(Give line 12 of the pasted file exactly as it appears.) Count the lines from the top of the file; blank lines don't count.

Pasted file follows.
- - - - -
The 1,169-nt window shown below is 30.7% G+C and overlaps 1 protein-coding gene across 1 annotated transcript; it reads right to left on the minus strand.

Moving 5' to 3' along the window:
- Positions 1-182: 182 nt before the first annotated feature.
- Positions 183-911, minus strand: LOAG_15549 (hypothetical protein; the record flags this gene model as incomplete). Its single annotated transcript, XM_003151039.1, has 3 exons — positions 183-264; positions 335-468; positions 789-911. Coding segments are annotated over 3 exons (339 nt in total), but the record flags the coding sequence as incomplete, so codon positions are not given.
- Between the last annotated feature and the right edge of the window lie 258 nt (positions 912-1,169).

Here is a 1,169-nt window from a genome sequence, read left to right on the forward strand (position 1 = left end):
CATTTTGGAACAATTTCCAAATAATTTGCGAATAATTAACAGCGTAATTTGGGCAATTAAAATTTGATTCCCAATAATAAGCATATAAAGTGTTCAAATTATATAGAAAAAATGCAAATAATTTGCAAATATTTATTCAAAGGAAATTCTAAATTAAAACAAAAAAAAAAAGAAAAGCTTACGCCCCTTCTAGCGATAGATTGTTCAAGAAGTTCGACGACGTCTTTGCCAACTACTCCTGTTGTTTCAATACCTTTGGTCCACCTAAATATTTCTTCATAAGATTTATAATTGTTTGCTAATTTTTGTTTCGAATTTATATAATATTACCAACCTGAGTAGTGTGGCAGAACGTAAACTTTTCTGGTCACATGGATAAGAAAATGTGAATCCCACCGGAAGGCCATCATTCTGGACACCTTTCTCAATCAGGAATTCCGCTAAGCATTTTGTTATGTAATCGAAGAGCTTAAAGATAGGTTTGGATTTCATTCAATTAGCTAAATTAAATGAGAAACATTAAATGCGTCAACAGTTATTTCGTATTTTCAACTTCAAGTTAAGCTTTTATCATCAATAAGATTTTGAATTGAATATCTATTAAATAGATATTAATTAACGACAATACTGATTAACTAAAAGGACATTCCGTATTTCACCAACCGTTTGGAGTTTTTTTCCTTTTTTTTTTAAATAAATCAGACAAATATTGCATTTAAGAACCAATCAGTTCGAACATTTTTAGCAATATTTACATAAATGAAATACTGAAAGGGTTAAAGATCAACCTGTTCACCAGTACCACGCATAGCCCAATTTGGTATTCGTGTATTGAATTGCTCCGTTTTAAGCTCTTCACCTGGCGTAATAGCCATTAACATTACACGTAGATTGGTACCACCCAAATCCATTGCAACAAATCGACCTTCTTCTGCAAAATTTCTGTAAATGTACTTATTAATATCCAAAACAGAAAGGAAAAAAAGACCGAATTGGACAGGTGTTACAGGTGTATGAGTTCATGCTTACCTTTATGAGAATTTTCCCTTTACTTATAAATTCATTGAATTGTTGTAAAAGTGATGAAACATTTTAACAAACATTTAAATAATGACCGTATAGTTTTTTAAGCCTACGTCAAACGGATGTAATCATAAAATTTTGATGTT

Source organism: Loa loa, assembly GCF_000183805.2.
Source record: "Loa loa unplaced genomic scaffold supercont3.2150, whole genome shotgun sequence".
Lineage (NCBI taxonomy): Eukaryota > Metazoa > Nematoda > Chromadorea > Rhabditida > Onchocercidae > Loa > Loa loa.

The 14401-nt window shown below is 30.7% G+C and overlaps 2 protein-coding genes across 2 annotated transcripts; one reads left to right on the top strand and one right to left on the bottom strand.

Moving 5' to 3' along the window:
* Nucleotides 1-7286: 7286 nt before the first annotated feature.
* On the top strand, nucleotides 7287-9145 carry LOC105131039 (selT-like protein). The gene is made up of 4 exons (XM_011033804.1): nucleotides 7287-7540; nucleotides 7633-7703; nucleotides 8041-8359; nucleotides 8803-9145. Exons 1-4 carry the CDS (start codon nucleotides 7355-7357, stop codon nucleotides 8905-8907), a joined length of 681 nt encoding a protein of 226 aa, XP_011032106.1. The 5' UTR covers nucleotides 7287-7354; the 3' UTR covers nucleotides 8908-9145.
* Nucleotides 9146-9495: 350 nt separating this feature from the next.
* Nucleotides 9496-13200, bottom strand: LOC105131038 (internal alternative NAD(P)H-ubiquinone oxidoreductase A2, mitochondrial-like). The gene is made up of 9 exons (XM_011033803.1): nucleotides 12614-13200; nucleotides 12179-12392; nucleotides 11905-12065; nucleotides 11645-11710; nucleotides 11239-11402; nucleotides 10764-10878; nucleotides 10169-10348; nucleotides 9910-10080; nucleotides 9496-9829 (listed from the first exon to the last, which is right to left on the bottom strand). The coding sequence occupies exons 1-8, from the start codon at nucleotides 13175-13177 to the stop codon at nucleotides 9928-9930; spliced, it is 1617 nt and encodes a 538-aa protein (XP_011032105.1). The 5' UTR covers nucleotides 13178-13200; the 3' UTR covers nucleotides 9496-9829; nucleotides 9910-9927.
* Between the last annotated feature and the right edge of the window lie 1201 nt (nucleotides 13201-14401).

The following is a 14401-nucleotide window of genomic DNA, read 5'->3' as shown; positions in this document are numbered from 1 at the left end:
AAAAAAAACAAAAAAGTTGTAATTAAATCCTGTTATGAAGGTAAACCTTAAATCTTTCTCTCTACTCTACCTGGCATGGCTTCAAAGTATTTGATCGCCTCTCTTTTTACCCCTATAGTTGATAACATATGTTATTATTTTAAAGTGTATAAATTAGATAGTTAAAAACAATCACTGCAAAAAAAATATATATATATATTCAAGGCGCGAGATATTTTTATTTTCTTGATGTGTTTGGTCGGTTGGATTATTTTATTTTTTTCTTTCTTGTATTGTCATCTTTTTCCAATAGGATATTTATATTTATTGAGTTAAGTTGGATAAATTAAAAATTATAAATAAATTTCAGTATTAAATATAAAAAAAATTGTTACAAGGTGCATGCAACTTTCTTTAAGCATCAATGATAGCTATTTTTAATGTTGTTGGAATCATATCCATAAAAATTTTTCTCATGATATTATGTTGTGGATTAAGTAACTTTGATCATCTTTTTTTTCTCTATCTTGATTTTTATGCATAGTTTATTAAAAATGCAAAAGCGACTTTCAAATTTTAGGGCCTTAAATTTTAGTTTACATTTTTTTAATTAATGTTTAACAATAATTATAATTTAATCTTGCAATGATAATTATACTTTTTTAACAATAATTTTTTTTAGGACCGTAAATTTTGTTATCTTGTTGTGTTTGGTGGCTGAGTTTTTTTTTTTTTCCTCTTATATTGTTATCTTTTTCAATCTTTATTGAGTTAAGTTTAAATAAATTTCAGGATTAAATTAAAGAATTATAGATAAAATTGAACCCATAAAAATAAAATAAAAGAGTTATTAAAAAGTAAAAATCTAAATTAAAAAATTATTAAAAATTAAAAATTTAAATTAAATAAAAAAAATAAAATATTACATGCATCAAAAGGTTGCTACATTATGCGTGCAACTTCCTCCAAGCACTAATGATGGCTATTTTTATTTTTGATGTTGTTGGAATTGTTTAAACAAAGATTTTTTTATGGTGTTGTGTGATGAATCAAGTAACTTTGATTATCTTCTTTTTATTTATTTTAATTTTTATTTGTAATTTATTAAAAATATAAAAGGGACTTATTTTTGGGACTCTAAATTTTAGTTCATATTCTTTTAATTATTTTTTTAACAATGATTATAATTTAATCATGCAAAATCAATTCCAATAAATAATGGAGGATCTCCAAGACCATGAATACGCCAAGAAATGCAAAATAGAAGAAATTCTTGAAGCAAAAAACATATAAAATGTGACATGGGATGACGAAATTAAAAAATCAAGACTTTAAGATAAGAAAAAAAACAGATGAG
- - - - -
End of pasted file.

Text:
Moving 5' to 3' along the window: